Table of Contents
The salmons are soft-rayed fishes with no spines in any of the fins, with the ventrals situated on the abdomen far behind the pectorals, and with a fleshy rayless "adipose" fin on the back behind the rayed dorsal fin. The presence of this adipose fin, and its situation, separates them from all other Gulf of Maine fishes except for the smelt, capelin and the argentine, the pearlsides (p. 144), and some of the lantern, viper, and lancet fish tribes (p. 141). The blunt noses, stout bodies, and nearly square tails of the salmons distinguish them at a glance from the sharper-nosed, slender, forked-tailed smelts, their large mouths and smaller eyes from the argentine; the absence of luminescent organs distinguishes them from the [page 120] pearlsides, while the lantern, viper, and lancet fishes are of different general aspect.
Four salmons occur in the Gulf of Maine, or have recently, one of which, the sea trout, resorts to tidal estuaries at the mouths of a few of our streams; a second and a third-the humpback salmon and the silver salmon-were introduced from the Pacific coast, leaving the Atlantic salmon as a characteristic inhabitant of the open waters of the Gulf of Maine.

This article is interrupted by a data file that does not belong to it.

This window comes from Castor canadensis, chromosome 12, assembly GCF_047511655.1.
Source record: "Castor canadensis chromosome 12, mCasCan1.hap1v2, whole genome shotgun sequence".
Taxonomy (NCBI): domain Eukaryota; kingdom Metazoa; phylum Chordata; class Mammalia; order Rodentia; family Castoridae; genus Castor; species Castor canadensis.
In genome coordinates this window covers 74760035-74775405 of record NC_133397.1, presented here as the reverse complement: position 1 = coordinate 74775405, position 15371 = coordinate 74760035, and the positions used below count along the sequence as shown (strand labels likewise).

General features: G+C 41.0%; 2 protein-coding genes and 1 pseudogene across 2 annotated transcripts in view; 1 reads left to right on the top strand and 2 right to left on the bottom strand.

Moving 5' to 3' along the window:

|KEY TO GULF OF MAINE SALMONS|
|1.||Scales so small that they are hardly visible; back with vermiculate markings; teeth on roof of mouth confined to a group in front||—||Brook trout, p. 120|
|Scales large enough to be easily visible; back without vermiculate markings; a row of teeth runs back along the mid line of the roof of the mouth||2|
|2.||Anal fin with only 8-10 rays||—||Salmon, p. 121|
|Anal fin with 12 rays or more||3|
|3.||Back and lower half of tail fin, as well as its upper half, conspicuously marked with large black spots||—||Humpback salmon, p. 131|
|Back with very small black spots or none at all; no black spots on lower half of tail fin||—||Silver salmon, p. 133|
 Sundry other deep-sea fishes have adipose fins.
 A specimen of one of the whitefishes (probably Coregonus quadrilateralis Richardson) was taken in the mouth of the Sissibou River, St. Mary Bay, Nova Scotia, September 1919 [Huntsman, Contr. Canad. Biol., (1921) 1922, p. 59] straying down from fresh water. Whitefish have an adipose fin, like the true salmons, but have a very small mouth, and are flattened sidewise, and herring-like in appearance, rather than salmon-like.